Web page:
• Ask your siblings or friends to bring potluck and photos for an evening of nostalgia. Be sure you stay to clean up afterwards.
  • Offer to visit while the caregiver tends to personal needs like doctor’s or hair appointments.
  • Pay for a haircut.
  • When you are doing your weekly shopping, buy some special foods you know your family will enjoy. Add in some paper products so the clean up is easy and stop by with a “Care Package.”

Respite

Thanksgiving Dinner should be a time for family unity and a chance to share gratitude, spend time with loved ones, but for the family caregiver it is often just one more thing to manage. As our families age and adult children relocate, our traditions change with our needs. If you are the caregiver for your aging parent(s) you may be expected to resume or resurrect old traditions. You may need to compromise. If your siblings have created new traditions, discuss ways you can include your parents so the burden of a full-blown Thanksgiving celebration doesn’t fall entirely on you. Consider if it may be time to create a new tradition and remember not doing things the way they’ve always been done is not a tragedy. It can be the beginning of something better.

hugRemember to always be grateful and to show your appreciation, even in little ways, it can make a big difference.

 

 

 

Caregiving Ends but Giving Care Continues

End of days

Even though my immediate HANC tour has ended, my writing about caregiving has not. I’ve been writing a column for Senior Life called Caregiving Counts as a way to continue my tribute to my mother and to HANCs everywhere.

My first column was simple, yet important tips for caregivers that I pulled from the Internet. Here is where you can read the full  article.

You may also read here:

10 Tips for Family Caregivers from caregiveraction.org

  1. Seek support from other caregivers.  You are not alone!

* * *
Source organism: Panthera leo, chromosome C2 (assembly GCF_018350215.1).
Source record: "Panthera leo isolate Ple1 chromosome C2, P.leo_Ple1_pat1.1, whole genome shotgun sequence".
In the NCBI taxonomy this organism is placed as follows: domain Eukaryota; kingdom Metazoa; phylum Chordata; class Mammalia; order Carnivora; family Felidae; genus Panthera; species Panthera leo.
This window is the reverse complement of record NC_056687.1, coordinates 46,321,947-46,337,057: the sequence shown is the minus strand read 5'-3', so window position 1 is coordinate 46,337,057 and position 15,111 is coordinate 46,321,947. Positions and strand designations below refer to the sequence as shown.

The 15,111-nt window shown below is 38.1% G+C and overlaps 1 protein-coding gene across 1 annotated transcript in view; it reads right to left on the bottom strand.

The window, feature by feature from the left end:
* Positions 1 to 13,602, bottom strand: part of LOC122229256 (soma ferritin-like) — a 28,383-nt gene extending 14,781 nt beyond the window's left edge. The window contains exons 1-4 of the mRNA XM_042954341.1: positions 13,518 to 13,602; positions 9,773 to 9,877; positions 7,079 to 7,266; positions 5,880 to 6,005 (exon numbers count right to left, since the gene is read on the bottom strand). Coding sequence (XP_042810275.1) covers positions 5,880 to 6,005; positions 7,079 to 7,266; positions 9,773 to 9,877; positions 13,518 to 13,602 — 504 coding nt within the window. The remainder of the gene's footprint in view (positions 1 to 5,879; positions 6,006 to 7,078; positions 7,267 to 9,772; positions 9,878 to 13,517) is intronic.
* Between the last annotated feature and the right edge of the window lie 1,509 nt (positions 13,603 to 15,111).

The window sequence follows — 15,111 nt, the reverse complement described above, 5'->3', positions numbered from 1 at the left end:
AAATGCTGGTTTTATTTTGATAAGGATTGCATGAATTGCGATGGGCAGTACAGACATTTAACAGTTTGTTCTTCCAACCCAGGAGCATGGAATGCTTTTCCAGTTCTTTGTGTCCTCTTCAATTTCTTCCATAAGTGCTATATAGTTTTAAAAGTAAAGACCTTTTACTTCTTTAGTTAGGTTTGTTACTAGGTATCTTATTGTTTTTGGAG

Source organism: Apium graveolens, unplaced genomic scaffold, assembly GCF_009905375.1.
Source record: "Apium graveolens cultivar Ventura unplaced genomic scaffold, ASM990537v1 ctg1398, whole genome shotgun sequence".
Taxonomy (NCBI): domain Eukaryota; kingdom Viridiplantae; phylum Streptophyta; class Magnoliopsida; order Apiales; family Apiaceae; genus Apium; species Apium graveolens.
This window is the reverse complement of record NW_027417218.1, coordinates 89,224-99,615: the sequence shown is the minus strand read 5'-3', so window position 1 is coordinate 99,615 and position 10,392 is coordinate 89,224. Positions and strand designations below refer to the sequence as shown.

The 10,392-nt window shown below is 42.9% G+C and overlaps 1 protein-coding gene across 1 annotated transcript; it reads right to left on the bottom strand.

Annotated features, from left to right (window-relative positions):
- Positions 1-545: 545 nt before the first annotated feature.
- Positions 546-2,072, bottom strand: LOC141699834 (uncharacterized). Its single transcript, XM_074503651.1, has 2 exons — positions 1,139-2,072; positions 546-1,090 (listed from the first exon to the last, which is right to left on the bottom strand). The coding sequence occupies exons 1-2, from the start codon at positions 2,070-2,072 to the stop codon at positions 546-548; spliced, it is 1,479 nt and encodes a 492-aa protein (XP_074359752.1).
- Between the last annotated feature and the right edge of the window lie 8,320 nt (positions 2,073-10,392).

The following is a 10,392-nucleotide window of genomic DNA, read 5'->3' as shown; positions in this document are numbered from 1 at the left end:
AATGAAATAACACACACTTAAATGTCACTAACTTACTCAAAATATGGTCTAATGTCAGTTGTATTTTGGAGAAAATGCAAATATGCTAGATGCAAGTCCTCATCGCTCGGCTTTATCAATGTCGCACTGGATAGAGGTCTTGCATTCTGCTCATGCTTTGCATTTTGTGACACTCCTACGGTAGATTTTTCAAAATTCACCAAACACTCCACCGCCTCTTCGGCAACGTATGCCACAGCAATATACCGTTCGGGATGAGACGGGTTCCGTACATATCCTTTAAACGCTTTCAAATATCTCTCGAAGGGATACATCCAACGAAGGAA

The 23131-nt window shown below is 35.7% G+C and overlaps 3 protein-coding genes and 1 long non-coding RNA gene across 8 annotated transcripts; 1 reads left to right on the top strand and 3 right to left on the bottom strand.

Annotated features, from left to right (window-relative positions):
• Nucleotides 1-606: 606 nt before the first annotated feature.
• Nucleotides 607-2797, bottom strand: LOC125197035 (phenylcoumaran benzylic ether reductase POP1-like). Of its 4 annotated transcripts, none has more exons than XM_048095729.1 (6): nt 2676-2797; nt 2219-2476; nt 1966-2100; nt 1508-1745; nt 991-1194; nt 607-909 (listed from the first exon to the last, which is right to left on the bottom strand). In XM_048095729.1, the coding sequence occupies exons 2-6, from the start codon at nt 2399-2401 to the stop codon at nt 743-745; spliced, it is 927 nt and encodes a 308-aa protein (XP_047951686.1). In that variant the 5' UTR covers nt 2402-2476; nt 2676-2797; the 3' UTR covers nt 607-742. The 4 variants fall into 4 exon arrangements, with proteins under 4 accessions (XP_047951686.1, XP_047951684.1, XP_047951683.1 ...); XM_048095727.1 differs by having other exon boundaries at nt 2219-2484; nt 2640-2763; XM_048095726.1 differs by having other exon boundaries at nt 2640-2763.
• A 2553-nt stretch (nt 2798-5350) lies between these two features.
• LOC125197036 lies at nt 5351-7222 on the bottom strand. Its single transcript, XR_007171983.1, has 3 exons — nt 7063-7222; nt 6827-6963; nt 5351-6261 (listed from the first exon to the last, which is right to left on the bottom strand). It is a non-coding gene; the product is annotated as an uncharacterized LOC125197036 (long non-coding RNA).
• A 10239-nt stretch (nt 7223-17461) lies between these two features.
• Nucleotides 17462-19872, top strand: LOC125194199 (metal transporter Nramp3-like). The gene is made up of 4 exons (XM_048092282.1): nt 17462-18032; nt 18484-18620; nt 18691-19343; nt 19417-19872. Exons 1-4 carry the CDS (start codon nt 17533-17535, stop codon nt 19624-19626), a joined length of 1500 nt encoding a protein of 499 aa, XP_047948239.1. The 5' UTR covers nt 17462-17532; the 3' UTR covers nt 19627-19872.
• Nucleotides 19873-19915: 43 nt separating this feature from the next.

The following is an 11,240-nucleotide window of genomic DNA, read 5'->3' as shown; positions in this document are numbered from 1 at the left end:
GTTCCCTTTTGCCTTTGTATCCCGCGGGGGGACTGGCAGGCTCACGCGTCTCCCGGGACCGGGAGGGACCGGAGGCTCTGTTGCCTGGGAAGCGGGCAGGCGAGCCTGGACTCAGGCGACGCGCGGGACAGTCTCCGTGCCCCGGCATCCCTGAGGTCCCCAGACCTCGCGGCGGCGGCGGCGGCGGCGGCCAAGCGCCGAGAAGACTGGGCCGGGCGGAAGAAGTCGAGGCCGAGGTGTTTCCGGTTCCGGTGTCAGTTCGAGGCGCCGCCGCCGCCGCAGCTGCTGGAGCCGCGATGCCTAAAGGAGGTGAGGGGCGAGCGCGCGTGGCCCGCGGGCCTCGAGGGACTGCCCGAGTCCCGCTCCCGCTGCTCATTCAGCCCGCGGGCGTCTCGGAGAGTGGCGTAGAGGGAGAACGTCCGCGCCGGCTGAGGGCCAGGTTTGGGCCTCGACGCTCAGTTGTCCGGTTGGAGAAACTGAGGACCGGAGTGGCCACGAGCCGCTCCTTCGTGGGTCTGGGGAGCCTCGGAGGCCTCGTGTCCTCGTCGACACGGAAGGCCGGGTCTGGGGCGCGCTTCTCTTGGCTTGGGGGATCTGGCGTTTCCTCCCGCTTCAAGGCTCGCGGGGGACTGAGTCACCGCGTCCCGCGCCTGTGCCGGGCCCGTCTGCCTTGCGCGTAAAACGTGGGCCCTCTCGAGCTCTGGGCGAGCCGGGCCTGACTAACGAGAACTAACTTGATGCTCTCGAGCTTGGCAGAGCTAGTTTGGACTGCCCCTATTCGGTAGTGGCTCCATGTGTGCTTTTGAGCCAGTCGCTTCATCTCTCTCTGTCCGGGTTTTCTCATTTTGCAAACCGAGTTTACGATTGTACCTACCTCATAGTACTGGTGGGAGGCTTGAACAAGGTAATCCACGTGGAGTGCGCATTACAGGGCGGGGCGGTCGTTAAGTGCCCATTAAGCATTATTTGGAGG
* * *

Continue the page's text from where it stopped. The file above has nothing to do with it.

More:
2. Take care of your own health so that you can be strong enough to take care of your loved one.
  3. Accept offers of help and suggest specific things people can do to help you.
  4. Learn how to communicate effectively with doctors.
  5. Caregiving is hard work so take respite breaks often.
  6. Watch out for signs of depression and don’t delay in getting professional help when you need it.
  7. Be open to new technologies that can help you care for your loved one.
  8. Organize medical information so it’s up to date and easy to find.
  9. Make sure legal documents are in order.
  10. Give yourself credit for doing the best you can in one of the toughest jobs there is!

Each month I include a question of the month such as this one:

My father has Alzheimer’s Disease and some days, I just don’t think I can manage when he yells at me and tells me to go away. What should I do?

The best thing you can do is remember that everything ends. One day, you will wish your father was still around to yell at you. When he has tantrum moments, try to understand he isn’t trying to hurt you. The disease causes him to say things and act in ways he would never do, otherwise. This isn’t personal, but it does hurt. Be sure you have a strong support system you can call on at these times and as soon as you can, put some space between your father and yourself. If it’s safe to do so, take a walk when he demands you leave. By the time you return, he will likely have returned to his gentler self.

Some months I offer a definition.

Caregiver

Merriam Webster defines a caregiver as: a person who gives help and protection to someone such as a child, an old person, or someone who is sick.

If you have a specific question about caregiving, please contact me by leaving a comment through Facebook or email me: mary@marybrotherton.com.

 

 

 

 

 

Do Over

There are many things I wish I could go back and do a different way, where providing care for my mother is concerned.